If I didn't know better, I'd think this music was from the same session as Unit Structures, but it isn't. It's got roughly the same group (there's a different trumpet player and only one sax). For me, the real joy of this record (and any of Cecil's other recordings from this period) is the rhythm section. Andrew Cyrille is to me one of the truly great and innovative drummers of that time. The bass duo of Henry Grimes and Alan Silva is incredible as well. Grimes strums and rumbles in the background while Silva shades and colors the music with his unbelievably high-pitched bowed tones, formally called "arco bass." And of course, Cecil Taylor, one of the greatest musicians ever. And I don't mean among the other two-thousand "greatest musicians ever;" I mean that he is probably one of the top 10 greatest musicians who ever lived. Other musicians have even said that he was greater than Stravinsky. So you really can't go wrong with a set like this if you are a fan of avant-garde jazz, or even if you just appreciate creative & innovative music. Bill Dixon and Jimmy Lyons play wonderful melodies and solos throughout the record (Dixon's solo on the alt. take of "With (Exit)" is particularly interesting). Although it's not easy listening for people who haven't been exposed to free music before, this is a must-have for Cecil Taylor fans and avant-garde jazz fans in general.
The original album consisted of two side-length tracks (the first two on the CD). An alternate take of "With (Exit)" has been added for our listening pleasure. Although it is a wonderful song, it doesn't differ too much from the master take. This album has been out of print for a very long time; it was only just reissued by Blue Note in 2004. Recorded in 1966, Conquistador came from one of the two only sessions that Taylor had with Blue Note (the other one, only a few months earlier, produced Unit Structures). An earlier Taylor album, Jazz Advance, has been reissued by Blue Note, but it was originally recorded for an independent label. At any rate, it's an absolute joy to have the other half of his Blue Note sessions.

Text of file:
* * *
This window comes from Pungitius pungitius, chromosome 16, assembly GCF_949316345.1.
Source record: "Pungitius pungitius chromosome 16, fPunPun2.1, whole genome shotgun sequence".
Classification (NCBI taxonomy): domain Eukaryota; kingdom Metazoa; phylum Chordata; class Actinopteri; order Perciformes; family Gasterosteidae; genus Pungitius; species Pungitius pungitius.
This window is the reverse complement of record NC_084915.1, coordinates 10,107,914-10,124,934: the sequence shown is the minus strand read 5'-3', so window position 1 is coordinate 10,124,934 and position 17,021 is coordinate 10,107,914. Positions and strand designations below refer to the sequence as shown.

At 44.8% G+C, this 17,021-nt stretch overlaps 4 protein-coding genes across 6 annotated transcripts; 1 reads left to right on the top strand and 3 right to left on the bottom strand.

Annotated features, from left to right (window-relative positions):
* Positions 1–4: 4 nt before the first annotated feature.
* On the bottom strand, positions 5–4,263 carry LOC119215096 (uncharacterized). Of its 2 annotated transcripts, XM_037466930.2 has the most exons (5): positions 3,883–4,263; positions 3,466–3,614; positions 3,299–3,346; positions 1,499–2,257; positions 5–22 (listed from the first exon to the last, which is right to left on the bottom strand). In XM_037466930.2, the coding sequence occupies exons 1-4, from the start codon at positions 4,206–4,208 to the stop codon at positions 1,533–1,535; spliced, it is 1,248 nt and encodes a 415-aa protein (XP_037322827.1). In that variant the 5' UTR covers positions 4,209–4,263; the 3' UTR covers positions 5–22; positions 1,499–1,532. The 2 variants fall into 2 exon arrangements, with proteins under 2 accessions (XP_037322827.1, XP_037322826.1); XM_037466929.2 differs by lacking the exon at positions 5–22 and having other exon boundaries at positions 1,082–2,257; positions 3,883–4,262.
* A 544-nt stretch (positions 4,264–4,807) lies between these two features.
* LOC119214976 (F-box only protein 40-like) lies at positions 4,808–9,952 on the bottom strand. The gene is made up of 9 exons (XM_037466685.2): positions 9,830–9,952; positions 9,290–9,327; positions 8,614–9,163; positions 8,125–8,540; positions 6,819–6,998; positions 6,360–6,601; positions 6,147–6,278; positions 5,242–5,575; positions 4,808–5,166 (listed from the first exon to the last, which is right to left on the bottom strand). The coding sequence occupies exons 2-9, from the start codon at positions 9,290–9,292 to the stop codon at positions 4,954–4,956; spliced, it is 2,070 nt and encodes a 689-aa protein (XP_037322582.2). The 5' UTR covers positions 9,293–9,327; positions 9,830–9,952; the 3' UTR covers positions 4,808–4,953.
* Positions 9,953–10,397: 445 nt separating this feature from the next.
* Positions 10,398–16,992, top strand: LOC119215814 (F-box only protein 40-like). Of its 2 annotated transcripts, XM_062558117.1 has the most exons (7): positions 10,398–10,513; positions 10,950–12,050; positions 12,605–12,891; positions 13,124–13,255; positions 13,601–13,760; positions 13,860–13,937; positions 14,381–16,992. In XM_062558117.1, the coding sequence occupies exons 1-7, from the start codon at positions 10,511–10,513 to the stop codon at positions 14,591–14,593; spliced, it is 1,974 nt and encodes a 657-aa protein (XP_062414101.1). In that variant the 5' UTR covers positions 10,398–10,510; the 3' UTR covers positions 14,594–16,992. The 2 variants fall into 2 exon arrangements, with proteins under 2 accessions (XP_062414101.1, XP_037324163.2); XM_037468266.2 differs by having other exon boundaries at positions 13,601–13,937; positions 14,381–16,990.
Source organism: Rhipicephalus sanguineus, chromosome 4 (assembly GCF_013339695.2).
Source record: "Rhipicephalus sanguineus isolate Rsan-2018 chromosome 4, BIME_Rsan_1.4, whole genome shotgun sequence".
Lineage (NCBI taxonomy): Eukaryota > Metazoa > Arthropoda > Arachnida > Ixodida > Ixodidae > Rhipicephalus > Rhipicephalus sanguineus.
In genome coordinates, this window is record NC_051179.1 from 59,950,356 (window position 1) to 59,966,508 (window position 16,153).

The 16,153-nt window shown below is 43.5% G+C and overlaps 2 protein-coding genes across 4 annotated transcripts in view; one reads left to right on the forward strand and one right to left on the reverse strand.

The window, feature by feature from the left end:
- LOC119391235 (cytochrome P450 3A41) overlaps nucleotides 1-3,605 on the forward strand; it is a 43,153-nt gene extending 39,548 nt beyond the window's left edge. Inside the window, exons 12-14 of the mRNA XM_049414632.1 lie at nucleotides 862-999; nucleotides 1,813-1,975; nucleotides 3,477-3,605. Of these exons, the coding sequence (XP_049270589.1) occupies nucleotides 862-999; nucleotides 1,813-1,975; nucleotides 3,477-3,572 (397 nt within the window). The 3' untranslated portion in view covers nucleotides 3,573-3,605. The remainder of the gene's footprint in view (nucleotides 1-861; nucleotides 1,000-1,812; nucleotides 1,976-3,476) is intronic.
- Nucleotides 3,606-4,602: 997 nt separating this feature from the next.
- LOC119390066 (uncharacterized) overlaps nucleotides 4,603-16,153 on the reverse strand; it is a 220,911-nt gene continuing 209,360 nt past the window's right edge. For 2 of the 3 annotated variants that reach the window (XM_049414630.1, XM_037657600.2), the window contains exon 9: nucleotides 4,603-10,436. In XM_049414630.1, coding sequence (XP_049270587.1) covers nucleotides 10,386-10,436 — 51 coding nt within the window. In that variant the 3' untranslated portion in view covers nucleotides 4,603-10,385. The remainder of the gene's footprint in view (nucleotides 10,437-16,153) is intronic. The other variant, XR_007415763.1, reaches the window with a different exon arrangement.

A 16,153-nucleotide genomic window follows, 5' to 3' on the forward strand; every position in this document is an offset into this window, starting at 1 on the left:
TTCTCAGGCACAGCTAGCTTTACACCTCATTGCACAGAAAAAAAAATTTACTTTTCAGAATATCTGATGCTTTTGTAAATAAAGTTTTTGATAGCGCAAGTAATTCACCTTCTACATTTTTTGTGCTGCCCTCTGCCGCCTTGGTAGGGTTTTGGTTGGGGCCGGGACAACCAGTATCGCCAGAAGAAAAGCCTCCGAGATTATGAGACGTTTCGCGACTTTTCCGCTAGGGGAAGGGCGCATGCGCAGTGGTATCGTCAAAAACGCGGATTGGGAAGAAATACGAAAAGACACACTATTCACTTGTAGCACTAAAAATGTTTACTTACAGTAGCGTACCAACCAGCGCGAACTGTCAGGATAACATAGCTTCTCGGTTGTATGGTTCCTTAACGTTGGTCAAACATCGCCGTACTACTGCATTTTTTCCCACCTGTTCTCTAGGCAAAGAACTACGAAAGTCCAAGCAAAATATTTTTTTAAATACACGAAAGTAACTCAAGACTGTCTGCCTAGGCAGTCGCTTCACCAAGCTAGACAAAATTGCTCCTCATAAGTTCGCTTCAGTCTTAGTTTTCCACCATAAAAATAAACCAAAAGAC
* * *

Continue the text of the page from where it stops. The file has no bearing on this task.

Both Conquistador and Unit Structures include the basic nucleus of Taylor's working group: Jimmy Lyons, Andrew Cyrille, Henry Grimes, and Alan Silva. (The live album Student Studies, recorded in late 1966, featured Lyons, Cyrille, and just Silva on bass.) This was pretty much Taylor's main band for a very large portion of his career. Lyons joined in 1960 and stayed until his death in the 1980s. Cyrille joined in 1964 and stayed until the mid-70s. I believe Grimes joined in 1961, but I'm not sure when he left. I'm pretty sure that Silva just worked with Taylor in the 1960s. Anyhow, many Taylor fans, including this one, believe that this was his best group.